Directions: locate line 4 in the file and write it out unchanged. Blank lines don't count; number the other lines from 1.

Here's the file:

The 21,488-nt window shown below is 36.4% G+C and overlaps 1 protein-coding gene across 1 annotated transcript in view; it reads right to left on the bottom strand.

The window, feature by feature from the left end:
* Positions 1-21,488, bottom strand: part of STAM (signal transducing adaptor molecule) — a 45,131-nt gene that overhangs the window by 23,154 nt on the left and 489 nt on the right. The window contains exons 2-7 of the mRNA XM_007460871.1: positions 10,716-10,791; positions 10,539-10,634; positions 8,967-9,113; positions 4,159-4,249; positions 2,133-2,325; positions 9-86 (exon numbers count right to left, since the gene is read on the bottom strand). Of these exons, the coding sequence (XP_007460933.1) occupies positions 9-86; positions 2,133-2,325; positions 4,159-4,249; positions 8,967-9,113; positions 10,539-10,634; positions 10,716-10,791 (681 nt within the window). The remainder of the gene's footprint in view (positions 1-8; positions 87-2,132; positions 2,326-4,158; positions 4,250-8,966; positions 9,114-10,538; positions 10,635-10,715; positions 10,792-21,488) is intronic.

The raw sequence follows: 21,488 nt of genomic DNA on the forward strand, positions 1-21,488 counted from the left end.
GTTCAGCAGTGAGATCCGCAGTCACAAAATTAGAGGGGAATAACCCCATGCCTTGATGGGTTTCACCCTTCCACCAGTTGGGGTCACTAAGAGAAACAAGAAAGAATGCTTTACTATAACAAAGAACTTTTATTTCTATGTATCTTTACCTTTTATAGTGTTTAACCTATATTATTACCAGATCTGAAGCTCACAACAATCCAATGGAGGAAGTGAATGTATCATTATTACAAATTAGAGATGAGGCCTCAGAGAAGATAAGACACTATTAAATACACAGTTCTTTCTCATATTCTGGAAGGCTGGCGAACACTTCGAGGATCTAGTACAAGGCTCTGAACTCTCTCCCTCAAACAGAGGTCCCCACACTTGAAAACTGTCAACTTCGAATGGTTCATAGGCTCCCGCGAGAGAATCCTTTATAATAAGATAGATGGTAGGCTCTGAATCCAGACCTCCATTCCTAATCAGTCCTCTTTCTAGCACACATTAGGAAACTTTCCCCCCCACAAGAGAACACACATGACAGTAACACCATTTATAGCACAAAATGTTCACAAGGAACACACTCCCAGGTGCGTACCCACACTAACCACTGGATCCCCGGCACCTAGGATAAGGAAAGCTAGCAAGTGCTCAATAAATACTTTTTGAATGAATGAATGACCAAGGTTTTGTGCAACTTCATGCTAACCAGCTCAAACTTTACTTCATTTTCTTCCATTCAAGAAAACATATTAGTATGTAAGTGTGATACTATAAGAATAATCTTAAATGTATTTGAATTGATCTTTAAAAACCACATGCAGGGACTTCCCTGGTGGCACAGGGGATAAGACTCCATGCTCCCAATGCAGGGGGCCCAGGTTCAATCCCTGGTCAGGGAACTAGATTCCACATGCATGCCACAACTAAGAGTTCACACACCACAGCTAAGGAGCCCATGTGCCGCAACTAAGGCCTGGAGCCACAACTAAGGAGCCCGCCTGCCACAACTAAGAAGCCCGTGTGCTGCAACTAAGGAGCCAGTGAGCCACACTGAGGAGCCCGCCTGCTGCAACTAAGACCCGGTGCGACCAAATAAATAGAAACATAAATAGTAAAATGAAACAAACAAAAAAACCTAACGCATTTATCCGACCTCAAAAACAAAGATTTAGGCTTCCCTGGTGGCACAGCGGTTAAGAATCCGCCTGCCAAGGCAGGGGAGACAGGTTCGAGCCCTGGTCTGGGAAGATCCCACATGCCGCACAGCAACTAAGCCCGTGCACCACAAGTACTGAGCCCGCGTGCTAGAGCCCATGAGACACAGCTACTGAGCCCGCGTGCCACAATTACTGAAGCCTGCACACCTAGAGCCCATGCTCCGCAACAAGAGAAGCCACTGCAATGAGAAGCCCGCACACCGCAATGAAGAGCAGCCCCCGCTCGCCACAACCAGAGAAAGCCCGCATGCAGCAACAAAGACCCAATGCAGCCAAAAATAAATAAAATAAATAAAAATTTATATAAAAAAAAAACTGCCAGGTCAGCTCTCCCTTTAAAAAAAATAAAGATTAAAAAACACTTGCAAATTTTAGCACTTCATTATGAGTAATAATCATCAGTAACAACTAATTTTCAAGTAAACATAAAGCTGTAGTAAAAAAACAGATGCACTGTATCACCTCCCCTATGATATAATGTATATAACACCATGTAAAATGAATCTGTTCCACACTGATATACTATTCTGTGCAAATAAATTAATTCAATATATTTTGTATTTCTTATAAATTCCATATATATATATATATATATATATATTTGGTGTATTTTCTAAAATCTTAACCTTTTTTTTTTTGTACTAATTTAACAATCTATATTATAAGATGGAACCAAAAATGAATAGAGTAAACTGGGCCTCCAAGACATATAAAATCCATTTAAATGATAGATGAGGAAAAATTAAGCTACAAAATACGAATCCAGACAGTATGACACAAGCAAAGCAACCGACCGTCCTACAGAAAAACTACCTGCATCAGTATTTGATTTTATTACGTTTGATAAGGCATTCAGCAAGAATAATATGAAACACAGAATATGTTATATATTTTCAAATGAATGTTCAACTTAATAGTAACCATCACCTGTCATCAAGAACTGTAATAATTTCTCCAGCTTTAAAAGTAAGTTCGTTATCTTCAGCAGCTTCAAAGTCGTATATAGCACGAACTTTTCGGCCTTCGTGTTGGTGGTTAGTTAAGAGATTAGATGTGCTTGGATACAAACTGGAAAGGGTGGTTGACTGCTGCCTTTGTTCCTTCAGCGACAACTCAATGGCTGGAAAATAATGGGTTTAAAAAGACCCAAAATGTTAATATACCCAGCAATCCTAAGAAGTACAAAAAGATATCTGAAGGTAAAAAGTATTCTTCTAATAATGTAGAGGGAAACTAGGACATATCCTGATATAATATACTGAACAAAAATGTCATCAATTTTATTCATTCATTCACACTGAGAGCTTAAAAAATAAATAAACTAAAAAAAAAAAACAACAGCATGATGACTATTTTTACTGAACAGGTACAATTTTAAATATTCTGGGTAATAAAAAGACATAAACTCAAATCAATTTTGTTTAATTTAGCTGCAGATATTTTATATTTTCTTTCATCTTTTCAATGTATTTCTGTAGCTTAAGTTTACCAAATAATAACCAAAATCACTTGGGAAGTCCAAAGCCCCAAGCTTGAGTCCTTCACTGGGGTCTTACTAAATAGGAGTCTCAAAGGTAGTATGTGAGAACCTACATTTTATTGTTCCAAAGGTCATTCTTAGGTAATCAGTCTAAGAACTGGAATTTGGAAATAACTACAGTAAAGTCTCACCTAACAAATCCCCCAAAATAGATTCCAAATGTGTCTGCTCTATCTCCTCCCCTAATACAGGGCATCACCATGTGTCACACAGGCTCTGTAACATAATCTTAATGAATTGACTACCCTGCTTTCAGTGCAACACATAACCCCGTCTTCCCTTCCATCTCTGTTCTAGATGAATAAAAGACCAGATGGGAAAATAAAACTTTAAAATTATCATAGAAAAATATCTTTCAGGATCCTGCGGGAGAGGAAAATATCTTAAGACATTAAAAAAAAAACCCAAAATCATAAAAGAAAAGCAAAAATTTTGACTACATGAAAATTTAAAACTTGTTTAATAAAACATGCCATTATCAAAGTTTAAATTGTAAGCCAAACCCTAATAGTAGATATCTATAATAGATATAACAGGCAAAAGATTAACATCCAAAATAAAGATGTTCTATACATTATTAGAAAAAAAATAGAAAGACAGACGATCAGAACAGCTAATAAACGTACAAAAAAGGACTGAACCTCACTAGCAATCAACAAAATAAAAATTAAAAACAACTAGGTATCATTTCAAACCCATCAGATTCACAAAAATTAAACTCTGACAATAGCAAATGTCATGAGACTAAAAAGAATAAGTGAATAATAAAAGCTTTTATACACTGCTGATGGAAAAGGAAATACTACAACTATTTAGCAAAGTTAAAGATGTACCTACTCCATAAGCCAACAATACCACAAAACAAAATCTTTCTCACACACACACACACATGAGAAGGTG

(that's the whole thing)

The raw sequence follows: 21,488 nt of genomic DNA on the forward strand, positions 1-21,488 counted from the left end.